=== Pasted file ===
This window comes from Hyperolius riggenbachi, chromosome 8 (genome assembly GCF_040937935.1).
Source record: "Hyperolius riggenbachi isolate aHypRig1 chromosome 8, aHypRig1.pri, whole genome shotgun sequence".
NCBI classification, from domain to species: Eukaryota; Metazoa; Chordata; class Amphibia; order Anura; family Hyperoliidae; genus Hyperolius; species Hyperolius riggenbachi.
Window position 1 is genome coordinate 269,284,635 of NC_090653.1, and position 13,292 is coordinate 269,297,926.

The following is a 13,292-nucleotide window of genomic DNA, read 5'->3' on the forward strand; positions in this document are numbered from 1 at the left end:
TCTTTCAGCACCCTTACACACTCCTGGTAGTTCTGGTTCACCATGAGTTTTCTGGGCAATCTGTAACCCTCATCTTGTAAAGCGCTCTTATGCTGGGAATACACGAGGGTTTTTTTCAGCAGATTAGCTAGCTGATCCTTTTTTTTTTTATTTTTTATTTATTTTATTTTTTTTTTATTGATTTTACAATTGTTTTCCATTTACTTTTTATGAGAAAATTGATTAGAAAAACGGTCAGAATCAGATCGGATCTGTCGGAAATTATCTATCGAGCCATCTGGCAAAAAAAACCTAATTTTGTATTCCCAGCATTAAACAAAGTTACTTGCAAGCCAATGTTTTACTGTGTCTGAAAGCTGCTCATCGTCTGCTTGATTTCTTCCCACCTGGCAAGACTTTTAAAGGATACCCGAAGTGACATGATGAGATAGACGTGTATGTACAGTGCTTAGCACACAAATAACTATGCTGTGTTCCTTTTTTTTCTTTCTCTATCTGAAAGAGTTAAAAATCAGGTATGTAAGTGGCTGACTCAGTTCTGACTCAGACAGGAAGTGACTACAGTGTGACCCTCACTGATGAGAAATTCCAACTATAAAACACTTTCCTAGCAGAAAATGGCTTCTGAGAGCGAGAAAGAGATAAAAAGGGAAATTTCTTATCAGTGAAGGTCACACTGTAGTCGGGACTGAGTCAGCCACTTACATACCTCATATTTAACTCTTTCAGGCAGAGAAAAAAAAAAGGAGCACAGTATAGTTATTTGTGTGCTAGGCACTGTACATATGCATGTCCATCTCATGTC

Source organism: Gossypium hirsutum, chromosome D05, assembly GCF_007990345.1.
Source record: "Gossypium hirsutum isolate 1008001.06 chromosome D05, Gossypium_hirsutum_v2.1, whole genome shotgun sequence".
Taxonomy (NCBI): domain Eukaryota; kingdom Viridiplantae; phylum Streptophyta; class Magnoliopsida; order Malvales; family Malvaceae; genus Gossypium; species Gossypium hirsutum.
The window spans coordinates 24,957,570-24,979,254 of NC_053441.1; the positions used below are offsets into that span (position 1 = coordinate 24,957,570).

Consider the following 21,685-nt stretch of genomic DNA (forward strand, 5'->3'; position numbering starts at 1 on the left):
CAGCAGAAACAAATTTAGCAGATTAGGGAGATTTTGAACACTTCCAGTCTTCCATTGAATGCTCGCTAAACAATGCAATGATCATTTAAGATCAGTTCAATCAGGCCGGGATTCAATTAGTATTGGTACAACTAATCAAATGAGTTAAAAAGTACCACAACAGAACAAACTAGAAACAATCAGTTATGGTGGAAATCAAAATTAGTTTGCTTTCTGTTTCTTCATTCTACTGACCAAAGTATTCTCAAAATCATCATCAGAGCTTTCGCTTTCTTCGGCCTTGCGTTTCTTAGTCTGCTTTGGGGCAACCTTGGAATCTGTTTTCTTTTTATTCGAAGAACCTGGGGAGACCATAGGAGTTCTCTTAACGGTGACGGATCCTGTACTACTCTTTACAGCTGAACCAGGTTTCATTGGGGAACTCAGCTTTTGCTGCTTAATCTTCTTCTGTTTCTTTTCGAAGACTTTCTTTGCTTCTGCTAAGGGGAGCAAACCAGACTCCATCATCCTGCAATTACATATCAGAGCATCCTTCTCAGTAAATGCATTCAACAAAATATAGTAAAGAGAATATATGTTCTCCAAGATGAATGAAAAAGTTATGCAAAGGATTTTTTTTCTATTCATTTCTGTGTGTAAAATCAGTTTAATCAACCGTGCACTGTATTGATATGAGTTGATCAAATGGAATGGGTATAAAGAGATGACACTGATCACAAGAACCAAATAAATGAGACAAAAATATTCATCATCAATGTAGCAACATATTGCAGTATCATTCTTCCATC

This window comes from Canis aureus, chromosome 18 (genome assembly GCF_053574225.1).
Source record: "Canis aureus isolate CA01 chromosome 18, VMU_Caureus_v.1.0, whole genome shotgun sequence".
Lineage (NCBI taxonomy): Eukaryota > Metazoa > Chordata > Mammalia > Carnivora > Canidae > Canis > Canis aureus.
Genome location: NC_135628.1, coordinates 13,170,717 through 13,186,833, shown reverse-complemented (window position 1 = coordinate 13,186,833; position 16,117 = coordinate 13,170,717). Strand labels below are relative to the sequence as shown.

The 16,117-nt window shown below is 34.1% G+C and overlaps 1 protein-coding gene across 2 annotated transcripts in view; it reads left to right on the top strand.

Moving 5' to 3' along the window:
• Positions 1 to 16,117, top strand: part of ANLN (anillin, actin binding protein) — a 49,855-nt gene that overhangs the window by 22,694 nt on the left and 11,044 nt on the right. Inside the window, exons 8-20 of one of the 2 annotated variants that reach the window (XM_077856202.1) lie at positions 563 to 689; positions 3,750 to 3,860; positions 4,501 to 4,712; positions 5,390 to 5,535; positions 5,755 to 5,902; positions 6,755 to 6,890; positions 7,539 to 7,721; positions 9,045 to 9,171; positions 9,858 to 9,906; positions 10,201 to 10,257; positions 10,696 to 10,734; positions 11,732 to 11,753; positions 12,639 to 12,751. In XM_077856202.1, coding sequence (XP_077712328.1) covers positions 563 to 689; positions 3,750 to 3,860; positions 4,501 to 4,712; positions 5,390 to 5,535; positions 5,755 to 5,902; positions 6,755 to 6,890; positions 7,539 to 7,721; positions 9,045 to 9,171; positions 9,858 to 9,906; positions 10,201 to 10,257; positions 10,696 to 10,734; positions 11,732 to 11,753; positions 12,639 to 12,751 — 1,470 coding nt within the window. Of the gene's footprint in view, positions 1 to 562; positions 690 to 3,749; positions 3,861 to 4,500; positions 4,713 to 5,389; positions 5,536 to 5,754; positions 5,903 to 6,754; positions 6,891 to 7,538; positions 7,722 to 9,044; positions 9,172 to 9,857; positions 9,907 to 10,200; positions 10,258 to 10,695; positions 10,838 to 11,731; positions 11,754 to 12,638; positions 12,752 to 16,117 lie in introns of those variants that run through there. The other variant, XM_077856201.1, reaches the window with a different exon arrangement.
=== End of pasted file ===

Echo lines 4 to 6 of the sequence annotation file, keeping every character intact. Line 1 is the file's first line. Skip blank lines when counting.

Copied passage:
Window position 1 is genome coordinate 269,284,635 of NC_090653.1, and position 13,292 is coordinate 269,297,926.

The following is a 13,292-nucleotide window of genomic DNA, read 5'->3' on the forward strand; positions in this document are numbered from 1 at the left end:
TCTTTCAGCACCCTTACACACTCCTGGTAGTTCTGGTTCACCATGAGTTTTCTGGGCAATCTGTAACCCTCATCTTGTAAAGCGCTCTTATGCTGGGAATACACGAGGGTTTTTTTCAGCAGATTAGCTAGCTGATCCTTTTTTTTTTTATTTTTTATTTATTTTATTTTTTTTTTATTGATTTTACAATTGTTTTCCATTTACTTTTTATGAGAAAATTGATTAGAAAAACGGTCAGAATCAGATCGGATCTGTCGGAAATTATCTATCGAGCCATCTGGCAAAAAAAACCTAATTTTGTATTCCCAGCATTAAACAAAGTTACTTGCAAGCCAATGTTTTACTGTGTCTGAAAGCTGCTCATCGTCTGCTTGATTTCTTCCCACCTGGCAAGACTTTTAAAGGATACCCGAAGTGACATGATGAGATAGACGTGTATGTACAGTGCTTAGCACACAAATAACTATGCTGTGTTCCTTTTTTTTCTTTCTCTATCTGAAAGAGTTAAAAATCAGGTATGTAAGTGGCTGACTCAGTTCTGACTCAGACAGGAAGTGACTACAGTGTGACCCTCACTGATGAGAAATTCCAACTATAAAACACTTTCCTAGCAGAAAATGGCTTCTGAGAGCGAGAAAGAGATAAAAAGGGAAATTTCTTATCAGTGAAGGTCACACTGTAGTCGGGACTGAGTCAGCCACTTACATACCTCATATTTAACTCTTTCAGGCAGAGAAAAAAAAAAGGAGCACAGTATAGTTATTTGTGTGCTAGGCACTGTACATATGCATGTCCATCTCATGTC